[¶6] Section 65-01-15, N.D.C.C., became effective on August 1, 1995. It says a "full-time paid firefighter . . . employed on June 30, 1995, is not subject to this section until July 1, 1997." N.D.C.C. § 65-01-15 (1995). The legislative history appears to show the legislature's intent was to allow time for tobacco users to comply with the statute, by ending their tobacco use immediately in 1995 so they could demonstrate by 1997 they had not used tobacco for two years.(3) See Hearing on S.B. 2085 Before the Senate Judiciary Comm., 54th N.D. Legis. Sess. (March 31, 1995) (testimony of Representative Berg). This fact, however, gives us no guidance in determining whether the statute applies to a worker injured before being "subject to" its terms, but applies for benefits after being "subject to" its terms. N.D.C.C. § 65-01-15.
[¶7] We have consistently held "'unless otherwise provided, the statutes in effect on the date of an injury govern workers' compensation benefits.'" Jensen, at ¶ 11; see Saari v. North Dakota Workers Comp. Bureau, 1999 ND 144, ¶ 10, 598 N.W.2d 174; Engebretson v. North Dakota Workers Comp. Bureau, 1999 ND 112, ¶ 11, 595 N.W.2d 312; Geck v. North Dakota Workers Comp. Bureau, 1998 ND 158, ¶ 6, 583 N.W.2d 621; Loberg v. North Dakota Workers Comp. Bureau, 1998 ND 64, ¶ 9, 575 N.W.2d 221; Fuhrman v. North Dakota Workers Comp. Bureau, 1997 ND 191, ¶ 7 n. 2, 569 N.W.2d 269; Anderson v. North Dakota Workers Comp. Bureau, 553 N.W.2d 496, 498 (N.D. 1996); Thompson v. North Dakota Workers Comp. Bureau, 490 N.W.2d 248, 251 (N.D. 1992).
[¶8] In some statutes the legislature has stated the injury date is not relevant to the section. See, e.g., N.D.C.C. § 65-05-08(5) (Supp. 1999) (stating "[t]he provisions of this section apply to any disability claim asserted against the fund on or after July 1, 1991, irrespective of injury date") (emphasis added). Here, however, the drafters of N.D.C.C. § 65-01-15 did not prohibit application of the statute based on the date of injury or specify another basis for being "subject to" the statute. Thus, we will continue to follow our precedent that "'unless otherwise provided, the statutes in effect on the date of an injury govern workers' compensation benefits.'" Jensen, at ¶ 11. Wanstrom was injured before becoming "subject to" the terms of N.D.C.C. § 65-01-15, and thus the presumption in N.D.C.C. § 65-01-02(18)(d) applies.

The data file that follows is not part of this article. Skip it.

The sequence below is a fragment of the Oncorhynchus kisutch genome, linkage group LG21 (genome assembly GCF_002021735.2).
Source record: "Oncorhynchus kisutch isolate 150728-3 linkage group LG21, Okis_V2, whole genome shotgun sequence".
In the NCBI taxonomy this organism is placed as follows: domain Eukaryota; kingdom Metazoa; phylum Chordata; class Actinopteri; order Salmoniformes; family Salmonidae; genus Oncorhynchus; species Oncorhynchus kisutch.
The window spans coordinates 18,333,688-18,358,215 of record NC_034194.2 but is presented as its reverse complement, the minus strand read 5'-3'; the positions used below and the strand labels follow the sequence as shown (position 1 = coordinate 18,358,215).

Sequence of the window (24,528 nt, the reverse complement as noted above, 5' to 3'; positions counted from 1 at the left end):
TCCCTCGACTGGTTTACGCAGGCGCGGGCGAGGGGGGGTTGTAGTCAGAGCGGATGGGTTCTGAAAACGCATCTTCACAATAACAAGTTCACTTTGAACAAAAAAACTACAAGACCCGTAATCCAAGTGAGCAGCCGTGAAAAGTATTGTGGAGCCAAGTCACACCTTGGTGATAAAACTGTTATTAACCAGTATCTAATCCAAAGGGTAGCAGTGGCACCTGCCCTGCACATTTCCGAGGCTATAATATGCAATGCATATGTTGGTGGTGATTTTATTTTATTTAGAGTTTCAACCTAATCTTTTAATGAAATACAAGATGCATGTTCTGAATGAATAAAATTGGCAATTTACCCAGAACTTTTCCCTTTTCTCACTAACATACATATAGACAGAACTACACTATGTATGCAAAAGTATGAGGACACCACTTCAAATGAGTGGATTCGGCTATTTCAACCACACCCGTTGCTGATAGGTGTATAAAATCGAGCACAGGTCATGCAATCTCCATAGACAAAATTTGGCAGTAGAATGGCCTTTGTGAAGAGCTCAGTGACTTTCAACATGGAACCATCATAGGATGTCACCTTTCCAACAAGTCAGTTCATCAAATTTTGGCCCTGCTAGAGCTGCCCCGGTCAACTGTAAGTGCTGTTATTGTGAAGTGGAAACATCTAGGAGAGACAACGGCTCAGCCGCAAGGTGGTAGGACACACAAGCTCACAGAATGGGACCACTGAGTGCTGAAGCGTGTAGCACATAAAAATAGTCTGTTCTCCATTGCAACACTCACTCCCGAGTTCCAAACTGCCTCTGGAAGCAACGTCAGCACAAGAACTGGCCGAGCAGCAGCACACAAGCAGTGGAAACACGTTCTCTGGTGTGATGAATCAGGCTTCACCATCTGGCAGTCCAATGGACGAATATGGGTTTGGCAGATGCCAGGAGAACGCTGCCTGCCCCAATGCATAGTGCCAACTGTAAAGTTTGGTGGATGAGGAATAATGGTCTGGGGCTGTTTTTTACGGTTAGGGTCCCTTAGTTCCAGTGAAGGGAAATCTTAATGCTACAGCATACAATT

[¶9] The Bureau's decision was not in accordance with the law. We reverse the judgment and remand the matter to the district court for entry of a judgment reversing the Bureau's order and remanding the matter for the Bureau to determine whether the presumption in N.D.C.C. § 65-01-02(18)(d) has been successfully rebutted.
| Gerald W. VandeWalle, C.J.|
Carol Ronning Kapsner
Mary Muehlen Maring
William A. Neumann
Everett Nels Olson, D.J.
[¶11] Everett Nels Olson, D.J., sitting in place of Dale V. Sandstrom, J., disqualified.
Footnotes: 1. 2.
1.At the hearing Wanstrom's position was that he filed a claim for his lung condition with the Bureau on June 30, 1997, but he conceded for purposes of appeal the claim filing date was July 3, 1997.
2.Section 65-01-02(18)(d), N.D.C.C. (1995), reads:
However, any condition or impairment of health of a full-time paid firefighter or law enforcement officer caused by lung or respiratory disease, hypertension, heart disease, or exposure to infectious disease as defined by sections 23-07.3-01 and 23-07.3-02, or occupational cancer in a full-time paid firefighter, resulting in total or partial disability or death is presumed to have been suffered in the line of duty.
3.Although the legislative history appears to show the legislature wanted to give smokers time to comply with the statute, the time between the statute's effective date and the date persons became subject to it was only 23 months.